• Help patients understand their financial assistance options. 

Finally, if you’re creating your own healthcare app, focus on making user experience accessible for all. This involves asking elderly patients about their preferences and abilities during research and development phases.  

Turn to age-tech that was created for seniors

While many age-tech options are created “top-down,” with seniors as an afterthought, the Ōmcare Home Health Hub® was developed specifically to help seniors use it with ease. Seniors want to use healthcare technology, so we’ve made it easier for them to do so. The Ōmcare Home Health Hub connects elderly patients with providers and helps them manage their medications. Reach out to Ōmcare today to learn more.  


Doctor performing telehealth through a video call

3 Affordable alternatives to traditional home health care (2022 Update) 

3 in 4 older Americans want to stay in their homes as they age. Yet, home healthcare has become increasingly expensive, and it’s no longer an affordable option for the average patient. In 2022, the median monthly cost for full-time home healthcare is $4,500 

That’s $54,000 a year.  

Thankfully, there are a host of technological healthcare solutions available for patients who have conditions that need monitoring and treating. Before you decide to hire a nurse to come over daily, let’s explore other, more cost-effective healthcare options. 

Technology’s role in home healthcare

Technology has opened up a world of possibilities for elderly people with disabilities and chronic diseases. Patients are no longer reliant on in-person healthcare to live independent lives.   

“We’re already seeing some really interesting ways technology is being used to help people as they age,” says Ben Jonash, an author of The Future of Aging. Medical technology is allowing patients to age gracefully and in their own homes, even when they have health issues. These technologies represent alternatives for elderly patients to avoid expensive, in-person healthcare. 

3 alternatives to home healthcare

1. Telemedicine

The first alternative to in-person healthcare is telemedicine. This is what it sounds like: a medical professional can provide their services through video chat, rather than in-person. Telemedicine, or telehealth, provides the following benefits: 

  • Promotes continuity of care 
  • Decreases the cost of care 
  • Improves patient self-management and clinical outcomes 
  • Reduces exposure to illness 

With telemedicine, patients can still get the care they need, without stepping outside their homes. They’ll still receive access to the same healthcare that they would in-person. And at times, care is even more accessible, easier to get, and quicker.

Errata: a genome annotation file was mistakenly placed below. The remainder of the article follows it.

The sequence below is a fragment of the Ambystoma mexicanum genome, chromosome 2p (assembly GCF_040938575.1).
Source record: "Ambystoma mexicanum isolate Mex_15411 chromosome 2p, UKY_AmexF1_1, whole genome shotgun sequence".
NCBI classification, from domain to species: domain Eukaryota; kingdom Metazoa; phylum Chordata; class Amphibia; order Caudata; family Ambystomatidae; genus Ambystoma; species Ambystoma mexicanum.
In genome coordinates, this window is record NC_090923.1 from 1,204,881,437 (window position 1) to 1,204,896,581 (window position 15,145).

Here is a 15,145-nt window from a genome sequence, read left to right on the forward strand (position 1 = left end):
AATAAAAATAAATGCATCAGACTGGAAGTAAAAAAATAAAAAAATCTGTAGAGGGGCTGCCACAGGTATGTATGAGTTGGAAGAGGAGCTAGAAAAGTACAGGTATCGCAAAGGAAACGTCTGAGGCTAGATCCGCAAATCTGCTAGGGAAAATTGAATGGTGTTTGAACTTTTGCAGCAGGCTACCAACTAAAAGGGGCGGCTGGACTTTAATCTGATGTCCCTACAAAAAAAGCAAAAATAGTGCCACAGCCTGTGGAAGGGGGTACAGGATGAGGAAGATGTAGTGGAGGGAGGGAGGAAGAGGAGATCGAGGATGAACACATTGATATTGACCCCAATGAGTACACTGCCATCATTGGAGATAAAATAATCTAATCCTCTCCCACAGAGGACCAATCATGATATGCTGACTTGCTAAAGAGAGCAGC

2. Mobile Health

When a patient self monitors, then transfers the data to an online healthcare platform, it’s referred to as “mobile health.” Mobile health, similarly to telemedicine, represents another affordable alternative to at-home healthcare. Here are some examples of mobile health: 

  • Tracking dietary intake and glucose levels for diabetes management 
  • Remote patient monitoring (in these instances, devices do the monitoring for the patients)  
  • Point-of-care diagnostics  
  • Mobile health applications that connect patients with providers (for example, real-time messaging) 

Another example of mobile health would be when a patient wears an emergency health tracking device. Medical alert systems can alarm doctors and emergency responders when patients can’t do so themselves. 

Mobile health, in many cases, removed the need to have someone in the home, making it an incredible alternative to in-home healthcare.  

3. Medication management

Technology greatly enhances the ability of providers to remotely manage medications, allowing easy access for patients.Online medication management is widely known as “telepharmacy.” These are applications that remind patients of refill schedules and allow them to easily message pharmacists to request refills. 

Using online medication management, patients can have their medicine delivered. Some medication management tools even include automatic pill dispensers and medication reminders. By taking the entire process of managing medicine online, patients are more likely to adhere to their medication schedules, leading to more favorable health outcomes. 

Technology drives better health outcomes

Nowadays, most patients can’t afford to drop thousands of dollars a month on full-time home healthcare. Thankfully, no one has to—with the help of technology. Now that you know the alternatives to home health care, all that’s left to do is find the right solution for you.